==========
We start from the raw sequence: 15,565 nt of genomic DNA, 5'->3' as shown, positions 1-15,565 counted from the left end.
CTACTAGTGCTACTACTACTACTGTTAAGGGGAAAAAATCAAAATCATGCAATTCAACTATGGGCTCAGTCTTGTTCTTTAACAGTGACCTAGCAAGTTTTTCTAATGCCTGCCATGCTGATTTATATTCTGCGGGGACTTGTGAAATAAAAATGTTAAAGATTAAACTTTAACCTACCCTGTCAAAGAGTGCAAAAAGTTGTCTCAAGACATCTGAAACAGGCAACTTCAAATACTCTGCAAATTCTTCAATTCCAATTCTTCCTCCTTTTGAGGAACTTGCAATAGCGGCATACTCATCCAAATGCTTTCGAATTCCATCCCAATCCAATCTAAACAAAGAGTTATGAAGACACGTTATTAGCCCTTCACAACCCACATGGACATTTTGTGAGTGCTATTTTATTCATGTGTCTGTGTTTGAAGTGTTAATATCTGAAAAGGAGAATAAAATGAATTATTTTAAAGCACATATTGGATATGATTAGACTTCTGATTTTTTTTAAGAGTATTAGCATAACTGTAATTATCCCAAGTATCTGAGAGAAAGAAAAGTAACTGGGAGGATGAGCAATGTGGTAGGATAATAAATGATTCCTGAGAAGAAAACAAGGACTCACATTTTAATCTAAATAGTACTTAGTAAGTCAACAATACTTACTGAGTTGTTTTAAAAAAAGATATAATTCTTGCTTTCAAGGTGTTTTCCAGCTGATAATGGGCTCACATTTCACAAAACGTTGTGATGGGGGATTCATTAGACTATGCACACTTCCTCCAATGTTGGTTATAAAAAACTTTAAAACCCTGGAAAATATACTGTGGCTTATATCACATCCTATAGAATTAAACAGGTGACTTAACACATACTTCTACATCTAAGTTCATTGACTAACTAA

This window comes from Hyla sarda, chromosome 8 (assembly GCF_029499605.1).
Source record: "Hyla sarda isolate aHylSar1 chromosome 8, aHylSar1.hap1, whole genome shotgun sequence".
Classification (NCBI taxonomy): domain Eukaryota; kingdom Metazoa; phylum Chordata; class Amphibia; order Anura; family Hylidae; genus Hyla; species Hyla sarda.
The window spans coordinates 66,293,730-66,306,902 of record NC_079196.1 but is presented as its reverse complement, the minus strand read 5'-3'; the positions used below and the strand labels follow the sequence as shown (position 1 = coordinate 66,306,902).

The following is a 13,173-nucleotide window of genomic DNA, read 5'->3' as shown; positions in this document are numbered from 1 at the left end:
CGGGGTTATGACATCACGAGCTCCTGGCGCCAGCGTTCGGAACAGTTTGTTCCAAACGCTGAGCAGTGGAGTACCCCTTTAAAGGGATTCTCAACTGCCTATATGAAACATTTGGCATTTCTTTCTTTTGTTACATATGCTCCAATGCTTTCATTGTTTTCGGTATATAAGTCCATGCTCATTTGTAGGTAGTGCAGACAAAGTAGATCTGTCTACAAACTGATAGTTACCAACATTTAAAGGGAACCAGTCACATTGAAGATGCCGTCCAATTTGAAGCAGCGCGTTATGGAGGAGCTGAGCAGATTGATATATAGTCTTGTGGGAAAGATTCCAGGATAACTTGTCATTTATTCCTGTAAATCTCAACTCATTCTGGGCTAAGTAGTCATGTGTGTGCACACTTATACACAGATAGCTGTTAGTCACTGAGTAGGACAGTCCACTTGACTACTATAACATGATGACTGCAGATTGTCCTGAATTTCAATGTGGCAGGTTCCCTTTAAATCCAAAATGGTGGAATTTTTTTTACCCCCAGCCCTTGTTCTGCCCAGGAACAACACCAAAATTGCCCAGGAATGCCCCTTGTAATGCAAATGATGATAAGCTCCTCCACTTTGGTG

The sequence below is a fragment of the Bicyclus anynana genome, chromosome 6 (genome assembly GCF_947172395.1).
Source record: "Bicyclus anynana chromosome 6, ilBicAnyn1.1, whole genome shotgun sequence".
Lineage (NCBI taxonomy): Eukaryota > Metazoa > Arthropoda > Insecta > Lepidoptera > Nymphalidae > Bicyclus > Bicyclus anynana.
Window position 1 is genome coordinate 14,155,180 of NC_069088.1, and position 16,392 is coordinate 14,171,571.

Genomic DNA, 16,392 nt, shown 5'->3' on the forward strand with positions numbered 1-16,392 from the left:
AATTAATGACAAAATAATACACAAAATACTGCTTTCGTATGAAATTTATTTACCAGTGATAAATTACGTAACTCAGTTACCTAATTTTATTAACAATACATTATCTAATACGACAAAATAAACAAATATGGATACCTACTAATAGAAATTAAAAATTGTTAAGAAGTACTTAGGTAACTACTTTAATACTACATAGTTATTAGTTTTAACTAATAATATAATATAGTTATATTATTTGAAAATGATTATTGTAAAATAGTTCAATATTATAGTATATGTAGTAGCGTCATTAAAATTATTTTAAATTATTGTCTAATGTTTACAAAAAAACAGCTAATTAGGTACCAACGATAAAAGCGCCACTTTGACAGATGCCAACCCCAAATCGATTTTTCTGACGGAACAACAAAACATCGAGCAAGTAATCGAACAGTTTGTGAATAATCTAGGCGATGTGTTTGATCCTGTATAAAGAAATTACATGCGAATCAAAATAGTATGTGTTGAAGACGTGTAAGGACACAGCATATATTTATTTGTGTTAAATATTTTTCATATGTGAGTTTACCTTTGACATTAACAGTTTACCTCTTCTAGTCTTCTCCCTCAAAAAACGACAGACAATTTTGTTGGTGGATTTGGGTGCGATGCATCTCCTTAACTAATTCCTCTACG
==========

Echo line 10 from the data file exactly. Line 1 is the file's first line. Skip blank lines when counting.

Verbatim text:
Source record: "Bicyclus anynana chromosome 6, ilBicAnyn1.1, whole genome shotgun sequence".